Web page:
Huawei extends an olive or thorn branch? No one is sure what to make of Huawei’s offer to license its 5G technology to a Western (read American) player and I think it likely that this innovative attempt to solve its problems will not go anywhere.
In an interview with the Economist (see here), Ren Zhengfei, founder and CEO of Huawei has offered a one-time license to all of Huawei’s 5G technology.
Mr. Ren envisages that this would involve a one-time payment and offer perpetual access to Huawei’s 5G patents, technical blueprints, production know-how and most importantly, source code.
The licensee would have the ability to modify the source code in any way it sees fit meaning that any backdoors or pieces of code that the licensee doesn’t like can be removed and replaced.
Effectively this would enable the creation of a Western version of Huawei’s basestation business that could go and compete against Nokia, Ericsson and even Huawei itself.
Huawei is clearly very confident of its scale advantage and holding onto that because no company in its right mind wants to enable competition that will put pressure on its prices and drive margins down.
Presumably, this competitor would be North American which with the demise of Nortel, Lucent and Qualcomm’s infrastructure business has no base station vendor.
Hence, it would have access to the lucrative North American, Australian and potentially EU markets where Huawei is currently not able to compete.
If, and that’s a big if, this is accepted it could go along way towards reducing the suspicion with which Huawei is currently viewed, resulting in a resumption of supply of the Google ecosystem to its handsets (see here) as well as the ability to compete in markets where it is currently barred.
I suspect that is the main reason behind this move is time as waiting for the USA and China to conclude a trade deal could involve a very long wait indeed.
Huawei is the entity that is taking the most damage from the current stand-off and while the USA can hang around for the best deal, Huawei clearly cannot and needs to do what it can independently.
This deal also says a few things about Huawei’s 5G position:
First, standard-essential intellectual property (SEP). This offer is a tacit admission that despite claiming to have the strongest and most important patent position for 5G, none of it is essential to the 5G standard.
If Huawei’s IP was standard-essential, then everyone would have already licensed it as, by definition, one would not be able to make a handset or a base station without it.
This move strongly implies that Huawei’s IP is all about how the standard is implemented, which may be no less valuable, but it is far more difficult to prove its value.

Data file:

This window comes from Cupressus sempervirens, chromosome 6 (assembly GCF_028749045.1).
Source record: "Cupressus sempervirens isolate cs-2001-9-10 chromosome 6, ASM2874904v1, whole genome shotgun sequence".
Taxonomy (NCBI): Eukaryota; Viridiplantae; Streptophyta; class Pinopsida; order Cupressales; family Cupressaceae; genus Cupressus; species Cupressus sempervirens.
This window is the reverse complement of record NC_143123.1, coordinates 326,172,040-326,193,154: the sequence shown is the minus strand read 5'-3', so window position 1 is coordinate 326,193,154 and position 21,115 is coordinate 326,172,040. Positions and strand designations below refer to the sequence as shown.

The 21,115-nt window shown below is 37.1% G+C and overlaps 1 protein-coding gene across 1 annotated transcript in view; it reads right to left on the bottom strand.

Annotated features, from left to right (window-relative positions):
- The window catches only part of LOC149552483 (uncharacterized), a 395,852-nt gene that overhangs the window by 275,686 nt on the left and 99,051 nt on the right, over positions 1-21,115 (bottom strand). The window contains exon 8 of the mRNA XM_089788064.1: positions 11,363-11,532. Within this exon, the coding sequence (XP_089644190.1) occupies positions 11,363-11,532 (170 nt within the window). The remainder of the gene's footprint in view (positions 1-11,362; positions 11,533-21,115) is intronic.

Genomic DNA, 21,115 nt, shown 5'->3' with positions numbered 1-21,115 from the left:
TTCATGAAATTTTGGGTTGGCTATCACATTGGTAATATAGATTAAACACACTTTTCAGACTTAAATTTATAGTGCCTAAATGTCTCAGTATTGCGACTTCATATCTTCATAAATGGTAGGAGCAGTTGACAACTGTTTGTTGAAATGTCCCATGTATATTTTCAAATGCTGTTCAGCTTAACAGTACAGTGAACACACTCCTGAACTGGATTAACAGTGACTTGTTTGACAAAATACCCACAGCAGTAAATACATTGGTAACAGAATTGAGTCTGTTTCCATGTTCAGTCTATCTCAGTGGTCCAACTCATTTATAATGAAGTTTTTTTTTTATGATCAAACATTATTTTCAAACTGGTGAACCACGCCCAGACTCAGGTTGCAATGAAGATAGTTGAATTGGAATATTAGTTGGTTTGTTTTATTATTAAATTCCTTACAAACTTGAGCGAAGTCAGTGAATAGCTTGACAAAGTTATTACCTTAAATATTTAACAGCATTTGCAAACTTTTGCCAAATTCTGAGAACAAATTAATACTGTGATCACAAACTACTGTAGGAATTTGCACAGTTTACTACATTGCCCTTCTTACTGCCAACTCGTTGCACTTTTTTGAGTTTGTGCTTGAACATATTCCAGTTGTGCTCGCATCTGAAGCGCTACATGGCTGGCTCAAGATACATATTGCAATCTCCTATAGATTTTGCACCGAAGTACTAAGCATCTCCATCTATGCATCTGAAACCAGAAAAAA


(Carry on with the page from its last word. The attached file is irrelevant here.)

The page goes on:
It also implies that Huawei’s strength remains in taking technology created by others and making it smaller and cheaper.
This runs contrary to the image that it has been trying to create over the last few years.
Second, despite the bravado, Huawei is in pain: Huawei put a pretty brave face on its H1 19 results as increases in market share in China offset a steep drop off in the rest of the world but the seriousness of the situation will become obvious in H2 2019.
Falling revenues overseas is almost certain to push Huawei into heavy loss-making territory when it comes to smartphones, meaning that it will have to start making cuts.
In order to avoid this, it needs to recover its market share position before irreversible damage is done which means a rapid solution to its problem of not being able to source software from Google.
The hawkish end of the spectrum will say that even having source code will not help much because there is so many lines of code that looking for backdoors will be like looking for a needle in a haystack.
Furthermore, I doubt that anyone will pay the $10s of billions that Huawei seems to be expecting.
It says that it has invested $2bn over a number of years in developing this IP but how this is suddenly worth 5x what Huawei paid for it is a bit of mystery especially as none of it is essential to the 5G standard.
With the sacking of John Bolton, the White House may now take a less hawkish view of China and Huawei but even then, I think Huawei may have difficulty in getting anyone to take it up on its offer.
This is because I have long believed that Huawei is the focus of sanctions because the USA wants to use it as a bargaining chip in its much wider trade dispute with China.
Hence, anyone who undermines that position may find themselves being tarred with the same brush as Huawei and suffering similar consequences.
This is an innovative idea from Huawei but I don’t think it is going to go anywhere.